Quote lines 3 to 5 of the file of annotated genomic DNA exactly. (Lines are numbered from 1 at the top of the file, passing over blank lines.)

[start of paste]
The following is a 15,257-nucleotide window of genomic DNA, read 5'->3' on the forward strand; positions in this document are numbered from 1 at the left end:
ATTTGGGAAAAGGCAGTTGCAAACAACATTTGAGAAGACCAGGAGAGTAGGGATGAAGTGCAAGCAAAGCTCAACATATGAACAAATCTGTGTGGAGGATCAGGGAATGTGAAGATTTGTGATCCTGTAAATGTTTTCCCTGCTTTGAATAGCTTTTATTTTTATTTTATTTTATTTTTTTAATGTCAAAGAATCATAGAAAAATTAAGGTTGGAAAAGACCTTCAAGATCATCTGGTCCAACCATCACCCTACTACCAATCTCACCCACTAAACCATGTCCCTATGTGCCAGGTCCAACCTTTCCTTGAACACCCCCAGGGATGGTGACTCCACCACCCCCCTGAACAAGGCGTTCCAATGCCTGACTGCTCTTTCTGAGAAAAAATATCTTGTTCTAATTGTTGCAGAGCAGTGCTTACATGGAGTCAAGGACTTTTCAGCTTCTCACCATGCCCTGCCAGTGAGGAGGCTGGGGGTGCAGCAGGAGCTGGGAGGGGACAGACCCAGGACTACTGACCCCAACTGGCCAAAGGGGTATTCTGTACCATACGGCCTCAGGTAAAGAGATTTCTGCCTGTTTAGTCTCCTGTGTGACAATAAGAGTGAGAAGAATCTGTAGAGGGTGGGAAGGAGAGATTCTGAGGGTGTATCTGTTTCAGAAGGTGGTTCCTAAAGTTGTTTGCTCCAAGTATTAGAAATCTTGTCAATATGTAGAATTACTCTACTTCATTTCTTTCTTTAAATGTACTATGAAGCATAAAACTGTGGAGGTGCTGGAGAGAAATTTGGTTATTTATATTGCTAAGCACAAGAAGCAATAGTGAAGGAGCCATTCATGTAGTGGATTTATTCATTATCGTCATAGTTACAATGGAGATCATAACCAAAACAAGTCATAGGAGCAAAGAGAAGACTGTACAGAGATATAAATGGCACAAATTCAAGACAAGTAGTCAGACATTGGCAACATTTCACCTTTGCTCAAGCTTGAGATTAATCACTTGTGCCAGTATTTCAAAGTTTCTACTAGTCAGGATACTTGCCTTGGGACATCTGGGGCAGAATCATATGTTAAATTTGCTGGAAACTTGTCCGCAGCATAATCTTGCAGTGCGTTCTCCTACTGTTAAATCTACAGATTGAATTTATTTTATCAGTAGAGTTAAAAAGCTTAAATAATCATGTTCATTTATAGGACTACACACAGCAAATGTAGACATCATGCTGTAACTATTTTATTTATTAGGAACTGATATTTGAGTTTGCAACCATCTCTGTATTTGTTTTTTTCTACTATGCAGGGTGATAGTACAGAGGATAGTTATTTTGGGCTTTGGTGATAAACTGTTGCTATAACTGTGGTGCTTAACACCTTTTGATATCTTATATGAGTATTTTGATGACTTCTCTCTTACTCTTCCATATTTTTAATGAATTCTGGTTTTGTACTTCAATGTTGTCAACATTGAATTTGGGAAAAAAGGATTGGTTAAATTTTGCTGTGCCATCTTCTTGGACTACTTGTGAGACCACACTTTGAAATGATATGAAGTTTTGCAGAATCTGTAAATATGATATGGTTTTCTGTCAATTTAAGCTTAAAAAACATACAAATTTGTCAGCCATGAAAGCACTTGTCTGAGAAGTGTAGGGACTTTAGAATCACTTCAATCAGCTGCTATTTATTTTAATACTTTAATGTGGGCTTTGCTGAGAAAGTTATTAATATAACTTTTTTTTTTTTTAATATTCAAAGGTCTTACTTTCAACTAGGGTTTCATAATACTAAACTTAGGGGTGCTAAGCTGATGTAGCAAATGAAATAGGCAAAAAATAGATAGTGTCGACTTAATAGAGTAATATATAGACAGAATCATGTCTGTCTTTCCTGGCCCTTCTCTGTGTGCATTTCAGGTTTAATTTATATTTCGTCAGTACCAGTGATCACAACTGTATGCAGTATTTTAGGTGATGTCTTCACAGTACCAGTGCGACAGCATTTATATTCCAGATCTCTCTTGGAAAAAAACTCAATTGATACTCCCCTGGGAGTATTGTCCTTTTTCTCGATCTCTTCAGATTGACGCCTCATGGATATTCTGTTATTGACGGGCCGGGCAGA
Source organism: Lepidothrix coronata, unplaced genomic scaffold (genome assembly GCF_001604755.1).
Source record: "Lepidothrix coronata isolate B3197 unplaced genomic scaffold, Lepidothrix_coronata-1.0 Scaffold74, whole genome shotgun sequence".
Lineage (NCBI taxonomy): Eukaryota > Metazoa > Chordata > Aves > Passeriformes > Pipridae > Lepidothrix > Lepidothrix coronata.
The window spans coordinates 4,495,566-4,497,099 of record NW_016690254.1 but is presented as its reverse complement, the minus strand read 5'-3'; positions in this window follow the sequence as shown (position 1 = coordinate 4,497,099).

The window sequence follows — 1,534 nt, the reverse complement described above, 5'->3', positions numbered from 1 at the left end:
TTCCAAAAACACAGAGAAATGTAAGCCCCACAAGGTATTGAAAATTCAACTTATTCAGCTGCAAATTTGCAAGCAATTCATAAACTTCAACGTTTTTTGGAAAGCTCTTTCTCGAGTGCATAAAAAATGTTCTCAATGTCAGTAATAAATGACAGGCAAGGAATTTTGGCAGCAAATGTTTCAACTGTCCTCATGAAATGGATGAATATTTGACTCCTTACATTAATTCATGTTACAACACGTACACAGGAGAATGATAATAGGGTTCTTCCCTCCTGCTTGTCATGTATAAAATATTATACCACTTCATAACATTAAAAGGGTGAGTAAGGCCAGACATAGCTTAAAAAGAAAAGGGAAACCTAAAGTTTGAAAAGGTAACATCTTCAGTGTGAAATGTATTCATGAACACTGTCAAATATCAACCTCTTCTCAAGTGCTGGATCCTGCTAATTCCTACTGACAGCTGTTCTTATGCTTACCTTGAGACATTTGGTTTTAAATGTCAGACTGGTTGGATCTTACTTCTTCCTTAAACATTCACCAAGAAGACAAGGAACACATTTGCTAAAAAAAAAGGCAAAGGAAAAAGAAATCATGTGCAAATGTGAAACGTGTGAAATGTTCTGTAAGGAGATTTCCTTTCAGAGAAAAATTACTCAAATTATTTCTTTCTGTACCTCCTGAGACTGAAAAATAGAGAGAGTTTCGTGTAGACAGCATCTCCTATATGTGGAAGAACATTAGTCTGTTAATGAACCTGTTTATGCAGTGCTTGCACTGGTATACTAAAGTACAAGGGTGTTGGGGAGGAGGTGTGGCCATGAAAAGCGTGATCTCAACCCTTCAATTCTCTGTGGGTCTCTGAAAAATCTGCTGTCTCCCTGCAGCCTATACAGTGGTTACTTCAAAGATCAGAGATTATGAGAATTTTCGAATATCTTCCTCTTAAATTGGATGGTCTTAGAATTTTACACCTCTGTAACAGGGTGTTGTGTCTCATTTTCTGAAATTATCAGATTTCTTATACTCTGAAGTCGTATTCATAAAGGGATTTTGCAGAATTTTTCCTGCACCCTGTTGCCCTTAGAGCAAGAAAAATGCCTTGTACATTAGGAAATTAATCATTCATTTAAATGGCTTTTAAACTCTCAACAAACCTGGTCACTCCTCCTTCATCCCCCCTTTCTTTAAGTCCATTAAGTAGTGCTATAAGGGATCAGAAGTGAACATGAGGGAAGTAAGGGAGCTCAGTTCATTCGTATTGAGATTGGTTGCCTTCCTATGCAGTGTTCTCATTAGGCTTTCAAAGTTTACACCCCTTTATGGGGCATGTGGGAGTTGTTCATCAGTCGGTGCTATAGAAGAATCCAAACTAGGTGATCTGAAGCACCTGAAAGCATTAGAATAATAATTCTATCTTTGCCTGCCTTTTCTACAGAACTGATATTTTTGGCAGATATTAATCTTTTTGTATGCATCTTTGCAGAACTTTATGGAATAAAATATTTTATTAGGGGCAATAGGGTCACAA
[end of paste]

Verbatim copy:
Source organism: Lepidothrix coronata, unplaced genomic scaffold (genome assembly GCF_001604755.1).
Source record: "Lepidothrix coronata isolate B3197 unplaced genomic scaffold, Lepidothrix_coronata-1.0 Scaffold74, whole genome shotgun sequence".
Lineage (NCBI taxonomy): Eukaryota > Metazoa > Chordata > Aves > Passeriformes > Pipridae > Lepidothrix > Lepidothrix coronata.